The Federal Criminal Police Office in Germany stores millions of facial images and fingerprints, as well as tens of thousands of people with stigmatising categories.
The police forces in all 16 German states maintain their own databases, including for incident management, for storing criminal offences or for warning against people they consider to be dangerous. In addition, the Federal Criminal Police Office (BKA) in Wiesbaden also maintains so-called administrative, centralised or joint files, which are filled by the federal states or the federal police forces. This is regulated in the Federal Criminal Police Office Act, which is now being scrutinised by the Constitutional Court due to the data collection mania of the supreme criminal authority.
Some of these databases contain highly personal and sensitive information on many millions of people. The largest is the INPOL system, which in turn consists of dozens of individual files. One of these is the photograph file, in which the police collect images from identification procedures and asylum seekers. Last year, around 4.6 million people with 6.7 million images were stored in this file. Since 2008, this data can also be searched using facial recognition. When it comes to fingerprints, the police authorities are even more prolific: a corresponding file on “asylum seekers and other foreigners”, for example, contains 5.6 million personal data records. This figure comes from the Federal Ministry of the Interior’s answers to a question from the Left Party parliamentary group in April this year.
The BKA also stores ” person-related hints” (PHW) in INPOL. Collections of this kind are kept in each federal state, but many of the entries there are also transferred to the nationwide database in Wiesbaden. Officially, the PHW are used to protect police officers in their day-to-day work: for every personal INPOL query – i.e. during a traffic stop, before a search or when applying for ID documents – a “warning” appears if the person concerned is stored in the database with a PHW. Possible categories include “escapee”, “armed”, “narcotics user”, “suicide risk” or “violent”. Several PHWs can be assigned to one person.
As early as the mid-1980s, the federal and state data protection commissioners publicly criticised the stigmatising effect of these internal police characteristics: It was often not possible to prove on the basis of which facts a certain characteristic was attributed to the persons concerned. This was particularly true of the existing PHW “mentally ill” or “risk of infection”, for which information is also provided by health authorities or detention centres.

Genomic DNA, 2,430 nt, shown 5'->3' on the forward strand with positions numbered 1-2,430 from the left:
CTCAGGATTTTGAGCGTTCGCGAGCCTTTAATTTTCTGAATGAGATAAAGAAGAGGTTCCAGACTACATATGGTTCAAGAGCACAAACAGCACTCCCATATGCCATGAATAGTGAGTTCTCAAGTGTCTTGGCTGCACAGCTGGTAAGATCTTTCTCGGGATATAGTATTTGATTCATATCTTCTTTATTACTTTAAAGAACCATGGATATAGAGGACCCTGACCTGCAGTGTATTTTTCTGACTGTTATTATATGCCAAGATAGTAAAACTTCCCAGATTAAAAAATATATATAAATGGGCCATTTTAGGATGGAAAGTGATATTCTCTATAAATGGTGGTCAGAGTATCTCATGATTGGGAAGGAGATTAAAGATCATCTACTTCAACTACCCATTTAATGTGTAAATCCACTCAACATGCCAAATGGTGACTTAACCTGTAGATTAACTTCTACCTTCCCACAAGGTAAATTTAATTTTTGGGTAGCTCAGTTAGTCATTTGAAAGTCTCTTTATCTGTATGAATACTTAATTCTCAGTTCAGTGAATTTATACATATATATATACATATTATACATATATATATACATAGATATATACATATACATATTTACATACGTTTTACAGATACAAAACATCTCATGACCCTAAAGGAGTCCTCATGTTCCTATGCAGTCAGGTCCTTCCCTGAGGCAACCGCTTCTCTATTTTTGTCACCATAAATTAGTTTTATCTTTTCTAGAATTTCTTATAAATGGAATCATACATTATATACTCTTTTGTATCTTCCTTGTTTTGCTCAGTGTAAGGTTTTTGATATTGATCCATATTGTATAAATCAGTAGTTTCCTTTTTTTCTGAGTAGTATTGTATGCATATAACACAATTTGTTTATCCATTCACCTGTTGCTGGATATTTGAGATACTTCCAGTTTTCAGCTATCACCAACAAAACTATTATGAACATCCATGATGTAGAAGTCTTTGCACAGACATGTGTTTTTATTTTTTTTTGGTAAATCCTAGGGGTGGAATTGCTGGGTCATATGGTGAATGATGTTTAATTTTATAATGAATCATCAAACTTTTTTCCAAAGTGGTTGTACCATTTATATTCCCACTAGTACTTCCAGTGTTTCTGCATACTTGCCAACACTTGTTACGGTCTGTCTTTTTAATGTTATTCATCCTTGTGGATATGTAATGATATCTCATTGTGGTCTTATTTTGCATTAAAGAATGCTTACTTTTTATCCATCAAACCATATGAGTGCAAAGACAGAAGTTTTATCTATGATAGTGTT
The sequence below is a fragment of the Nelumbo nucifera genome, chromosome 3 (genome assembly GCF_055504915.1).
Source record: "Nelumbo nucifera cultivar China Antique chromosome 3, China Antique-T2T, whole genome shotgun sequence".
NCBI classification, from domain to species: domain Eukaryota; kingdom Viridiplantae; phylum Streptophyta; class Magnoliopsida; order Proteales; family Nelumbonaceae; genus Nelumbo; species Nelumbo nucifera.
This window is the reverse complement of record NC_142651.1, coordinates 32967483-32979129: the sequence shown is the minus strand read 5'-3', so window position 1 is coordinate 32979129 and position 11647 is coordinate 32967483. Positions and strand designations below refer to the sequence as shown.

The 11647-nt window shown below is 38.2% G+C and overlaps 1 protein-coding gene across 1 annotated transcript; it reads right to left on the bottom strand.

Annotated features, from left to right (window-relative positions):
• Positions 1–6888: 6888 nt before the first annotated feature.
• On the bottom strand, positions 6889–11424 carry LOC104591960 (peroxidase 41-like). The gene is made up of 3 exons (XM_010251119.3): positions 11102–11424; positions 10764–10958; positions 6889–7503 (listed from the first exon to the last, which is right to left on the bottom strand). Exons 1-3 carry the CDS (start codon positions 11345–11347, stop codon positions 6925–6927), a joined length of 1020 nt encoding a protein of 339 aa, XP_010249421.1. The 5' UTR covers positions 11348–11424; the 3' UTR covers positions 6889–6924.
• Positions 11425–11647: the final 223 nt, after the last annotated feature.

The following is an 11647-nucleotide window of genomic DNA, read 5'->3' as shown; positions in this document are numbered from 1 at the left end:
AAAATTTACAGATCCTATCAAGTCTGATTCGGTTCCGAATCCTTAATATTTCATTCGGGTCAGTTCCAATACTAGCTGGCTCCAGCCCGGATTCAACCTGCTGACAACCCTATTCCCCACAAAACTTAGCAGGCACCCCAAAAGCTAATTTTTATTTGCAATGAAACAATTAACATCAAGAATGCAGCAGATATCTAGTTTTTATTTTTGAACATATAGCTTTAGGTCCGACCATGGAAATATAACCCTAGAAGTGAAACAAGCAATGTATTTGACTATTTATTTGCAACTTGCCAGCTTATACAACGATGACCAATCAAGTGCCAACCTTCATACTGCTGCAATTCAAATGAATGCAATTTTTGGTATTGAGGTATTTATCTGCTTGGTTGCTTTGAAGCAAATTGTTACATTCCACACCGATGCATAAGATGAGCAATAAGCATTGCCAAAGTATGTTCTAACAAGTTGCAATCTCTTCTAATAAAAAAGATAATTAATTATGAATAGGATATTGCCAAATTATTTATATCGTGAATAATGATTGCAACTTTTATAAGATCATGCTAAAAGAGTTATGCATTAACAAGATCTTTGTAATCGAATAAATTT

Under pressure from the opposition and groups such as Aids-Hilfe, Berlin’s then Christian Democratic Senator Frank Henkel tabled a motion at the 2015 Conference of Interior Ministers to revise the two PHWs, but it was only a cosmetic change: the category “mentally ill” is now “mental and behavioural disorders”, and almost 16,000 people across Germany are listed under this category. The BKA still has over 22,000 people labelled as “at risk of infection”.
In many cases, the police searched the PHWs for purposes other than criminal prosecution. In order to legalise this breach of the law, the interior ministers have transferred some of the PHW categories to so-called “investigation-supporting hints” (EHW). There are currently more than one million such EHWs (including multiple entries by individuals), among them in the categories “rockers” (around 3,500), “sex offenders” (around 89,000), “stalkers” (around 13,500) or “politically motivated offenders” with various “characteristics” (around 41,000 in total). The EHW category “travelling offender”, in which many Sintizze and Romnja are also stored, is always controversial.
According to the Federal Data Protection Act, anyone in Germany can ask the police what data they have about them. This right to information is being exercised more and more frequently vis-à-vis the BKA; last year, 4,575 people enquired about the storage of their data or requested its deletion. The number of refusals to provide information has also risen in recent years, but remains low overall. In 2022, the BKA issued 119 “partial refusals” and 21 “full refusals”.
Published in German in „nd“.